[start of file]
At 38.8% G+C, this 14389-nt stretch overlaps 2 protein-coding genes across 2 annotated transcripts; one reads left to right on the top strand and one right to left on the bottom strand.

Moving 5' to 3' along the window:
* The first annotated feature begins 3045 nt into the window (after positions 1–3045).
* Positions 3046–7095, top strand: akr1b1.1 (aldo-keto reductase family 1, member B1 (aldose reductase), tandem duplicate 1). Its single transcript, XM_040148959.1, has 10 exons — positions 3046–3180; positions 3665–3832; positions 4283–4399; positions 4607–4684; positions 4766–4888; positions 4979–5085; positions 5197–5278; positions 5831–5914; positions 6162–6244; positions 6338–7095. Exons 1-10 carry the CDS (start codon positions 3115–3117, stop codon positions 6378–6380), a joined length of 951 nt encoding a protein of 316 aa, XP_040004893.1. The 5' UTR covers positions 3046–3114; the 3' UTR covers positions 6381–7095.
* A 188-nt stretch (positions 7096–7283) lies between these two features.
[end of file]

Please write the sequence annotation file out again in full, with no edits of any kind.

At 38.8% G+C, this 14389-nt stretch overlaps 2 protein-coding genes across 2 annotated transcripts; one reads left to right on the top strand and one right to left on the bottom strand.

Moving 5' to 3' along the window:
* The first annotated feature begins 3045 nt into the window (after positions 1–3045).
* Positions 3046–7095, top strand: akr1b1.1 (aldo-keto reductase family 1, member B1 (aldose reductase), tandem duplicate 1). Its single transcript, XM_040148959.1, has 10 exons — positions 3046–3180; positions 3665–3832; positions 4283–4399; positions 4607–4684; positions 4766–4888; positions 4979–5085; positions 5197–5278; positions 5831–5914; positions 6162–6244; positions 6338–7095. Exons 1-10 carry the CDS (start codon positions 3115–3117, stop codon positions 6378–6380), a joined length of 951 nt encoding a protein of 316 aa, XP_040004893.1. The 5' UTR covers positions 3046–3114; the 3' UTR covers positions 6381–7095.
* A 188-nt stretch (positions 7096–7283) lies between these two features.